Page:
I don’t have to pay attention to any of the specific details of the $100 million libel suit against author and Daily Beast editor-at-large Randall Lane, who in his new book The Zeroes claims diminutive ex-baseball player Lenny Dykstra was secretly paid $250,000 by AVT, Inc. to plug its stock on TheStreet.com, the website owned and operated by CNBC Mad Money host Jim Cramer, do I? I mean, once they come back from the holiday break I can pretty much count on Jon Stewart and company to wrap this one up for me with a bow on top, right?
Christopher Isherwood’s semi-autobiographical novel forms the basis of fashion designer Tom Ford’s directorial debut, an exactingly constructed, mostly well acted period piece drama about a broken man who, in the wake of his longtime gay companion’s death, can scarcely see any sort of future on the horizon. It hangs on a superb performance from Colin Firth, and features a few stirring moments of quiet, aching melancholy — the sort of private, swallowed pain that is infrequently attempted and even less successfully captured on screen in Hollywood studio fare — but isn’t quite a gobsmacked-level dramatic keeper for the ages.
Set in Los Angeles over the course of but a few days in 1962, A Single Man centers on George Falconer (Firth, Oscar-nominated), a 52-year-old British college professor struggling to find meaning after the sudden death of his boyfriend Jim (Matthew Goode). George is consoled, if rather brusquely, by his closest friend, Charley (Julianne Moore), a 48-year-old Tanqueray depository wrestling with her own questions about the future. As George ponders suicide, a young student coming to terms with his own true nature, Kenny (About a Boy‘s Nicholas Hoult, all growed up), feels in George a sort of kindred spirit, and makes it a point to reach out to him.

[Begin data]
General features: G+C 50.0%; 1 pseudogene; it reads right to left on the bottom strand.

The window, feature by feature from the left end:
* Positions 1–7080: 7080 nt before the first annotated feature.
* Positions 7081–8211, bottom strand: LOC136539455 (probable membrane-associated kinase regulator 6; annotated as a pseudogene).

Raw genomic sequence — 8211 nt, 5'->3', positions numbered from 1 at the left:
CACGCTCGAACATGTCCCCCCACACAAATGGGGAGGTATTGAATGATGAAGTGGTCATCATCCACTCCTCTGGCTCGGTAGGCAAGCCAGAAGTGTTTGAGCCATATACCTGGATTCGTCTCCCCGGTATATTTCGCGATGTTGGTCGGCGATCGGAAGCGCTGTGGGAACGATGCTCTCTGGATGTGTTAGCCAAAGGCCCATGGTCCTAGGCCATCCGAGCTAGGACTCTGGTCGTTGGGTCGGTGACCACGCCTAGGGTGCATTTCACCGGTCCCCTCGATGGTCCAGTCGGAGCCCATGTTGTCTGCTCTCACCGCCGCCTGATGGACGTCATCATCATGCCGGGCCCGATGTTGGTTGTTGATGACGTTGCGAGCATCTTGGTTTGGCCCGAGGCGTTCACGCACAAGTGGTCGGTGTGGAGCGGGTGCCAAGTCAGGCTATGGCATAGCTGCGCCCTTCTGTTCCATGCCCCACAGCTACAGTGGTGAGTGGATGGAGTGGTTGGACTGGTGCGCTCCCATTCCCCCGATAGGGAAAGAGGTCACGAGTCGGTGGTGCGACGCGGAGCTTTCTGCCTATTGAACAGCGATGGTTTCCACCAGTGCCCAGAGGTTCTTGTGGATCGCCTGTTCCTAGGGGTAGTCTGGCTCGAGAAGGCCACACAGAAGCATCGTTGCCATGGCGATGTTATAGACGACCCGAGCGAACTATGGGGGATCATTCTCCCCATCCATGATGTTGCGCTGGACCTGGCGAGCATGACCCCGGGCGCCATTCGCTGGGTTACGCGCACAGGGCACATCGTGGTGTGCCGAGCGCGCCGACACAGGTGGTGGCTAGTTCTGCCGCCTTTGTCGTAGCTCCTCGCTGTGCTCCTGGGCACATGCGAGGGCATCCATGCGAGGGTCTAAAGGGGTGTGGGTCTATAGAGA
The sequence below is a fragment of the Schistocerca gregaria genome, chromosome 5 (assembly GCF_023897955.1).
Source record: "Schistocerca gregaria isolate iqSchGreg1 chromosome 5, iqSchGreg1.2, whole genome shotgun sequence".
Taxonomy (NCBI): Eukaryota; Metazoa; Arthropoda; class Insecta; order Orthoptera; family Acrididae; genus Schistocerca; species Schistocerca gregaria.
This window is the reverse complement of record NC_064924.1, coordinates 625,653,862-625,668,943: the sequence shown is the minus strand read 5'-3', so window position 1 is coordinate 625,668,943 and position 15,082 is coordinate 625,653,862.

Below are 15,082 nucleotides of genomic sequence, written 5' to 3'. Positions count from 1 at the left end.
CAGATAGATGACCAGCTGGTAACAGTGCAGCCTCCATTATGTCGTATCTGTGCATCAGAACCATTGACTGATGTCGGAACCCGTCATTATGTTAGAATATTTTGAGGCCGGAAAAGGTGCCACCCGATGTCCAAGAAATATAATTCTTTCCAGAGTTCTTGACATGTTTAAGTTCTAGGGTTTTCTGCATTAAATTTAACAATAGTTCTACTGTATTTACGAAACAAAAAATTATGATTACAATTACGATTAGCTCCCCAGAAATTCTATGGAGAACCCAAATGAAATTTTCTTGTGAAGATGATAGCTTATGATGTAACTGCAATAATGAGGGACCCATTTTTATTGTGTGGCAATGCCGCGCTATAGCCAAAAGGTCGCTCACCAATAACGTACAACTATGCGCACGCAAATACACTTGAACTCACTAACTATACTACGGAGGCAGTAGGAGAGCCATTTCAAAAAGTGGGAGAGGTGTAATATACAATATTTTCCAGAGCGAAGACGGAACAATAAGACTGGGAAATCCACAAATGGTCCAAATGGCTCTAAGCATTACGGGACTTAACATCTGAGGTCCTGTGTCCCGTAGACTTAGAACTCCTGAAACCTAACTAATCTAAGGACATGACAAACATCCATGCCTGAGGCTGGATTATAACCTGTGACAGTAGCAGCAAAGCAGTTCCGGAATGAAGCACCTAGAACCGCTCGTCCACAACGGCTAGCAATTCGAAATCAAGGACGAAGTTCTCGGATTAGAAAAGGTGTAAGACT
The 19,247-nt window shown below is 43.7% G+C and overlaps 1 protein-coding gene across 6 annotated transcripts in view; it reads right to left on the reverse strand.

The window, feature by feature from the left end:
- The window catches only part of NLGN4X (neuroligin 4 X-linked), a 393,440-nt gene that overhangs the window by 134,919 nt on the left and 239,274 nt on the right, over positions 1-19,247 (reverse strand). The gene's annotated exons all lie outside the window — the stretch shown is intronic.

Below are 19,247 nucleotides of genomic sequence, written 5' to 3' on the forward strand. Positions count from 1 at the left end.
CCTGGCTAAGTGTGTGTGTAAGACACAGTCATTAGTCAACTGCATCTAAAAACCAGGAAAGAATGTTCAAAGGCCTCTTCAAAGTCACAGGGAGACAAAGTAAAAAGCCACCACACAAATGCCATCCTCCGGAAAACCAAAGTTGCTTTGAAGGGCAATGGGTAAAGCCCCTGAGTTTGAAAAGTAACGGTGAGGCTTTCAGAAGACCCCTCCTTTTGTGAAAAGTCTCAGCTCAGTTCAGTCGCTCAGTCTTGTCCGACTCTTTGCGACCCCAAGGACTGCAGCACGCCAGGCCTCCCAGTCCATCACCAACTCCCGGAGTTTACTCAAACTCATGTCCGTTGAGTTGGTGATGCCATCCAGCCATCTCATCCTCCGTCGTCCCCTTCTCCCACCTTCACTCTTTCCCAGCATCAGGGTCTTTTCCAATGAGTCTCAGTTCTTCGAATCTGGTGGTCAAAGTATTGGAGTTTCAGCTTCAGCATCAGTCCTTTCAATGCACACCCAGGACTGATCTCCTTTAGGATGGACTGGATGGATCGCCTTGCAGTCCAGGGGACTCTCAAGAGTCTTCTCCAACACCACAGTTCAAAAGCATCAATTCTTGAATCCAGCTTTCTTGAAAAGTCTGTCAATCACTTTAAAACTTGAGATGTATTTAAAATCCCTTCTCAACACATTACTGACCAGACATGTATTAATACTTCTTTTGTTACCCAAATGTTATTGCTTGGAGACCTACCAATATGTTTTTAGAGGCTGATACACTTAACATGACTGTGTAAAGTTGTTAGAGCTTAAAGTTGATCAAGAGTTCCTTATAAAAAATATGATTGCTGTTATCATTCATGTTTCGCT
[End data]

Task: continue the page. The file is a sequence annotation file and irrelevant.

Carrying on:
On a certain level, A Single Man seems to posit that isolation and loneliness is an inescapable and inherent part of the human condition, which makes the performance of Hoult, who communicates in batted eyelashes and seems a little too cutesy-pinup to pull off the necessary emotional maturity required in his increasing flirtations with his teacher, additionally problematic. (George’s chance liquor store encounter with a Spanish hustler, played by Jon Kortajarena, meanwhile, comes across as intriguing but still fairly believable for this very reason — because it’s a fantasy digression from the order, structure and “safety” of his previously settled world.) Mine is something of a minority opinion on Hoult, I realize. His performance was praised by numerous critics, and tabbed for a Rising Star nomination at last year’s BAFTA Awards. But to me, Kenny comes across as an idealized angel ripped from the pages of some Calvin Klein ad, and not someone that George would be interested in, particularly given what we see of his relationship with Jim.
There’s an delicateness to the production; Ford’s fashion sense informs every frame, and Eduard Grau’s cinematography is striking. But there’s also a bit of fussiness in some of the art direction — by the time the third symbolic underwater sequence comes along, it feels a bit much. Still, Firth is absolutely excellent, sublimating some of the bumbling charm that’s made him such a crush of the literate thirtysomething female crowd. In almost single-handed fashion, he makes A Single Man worth seeing.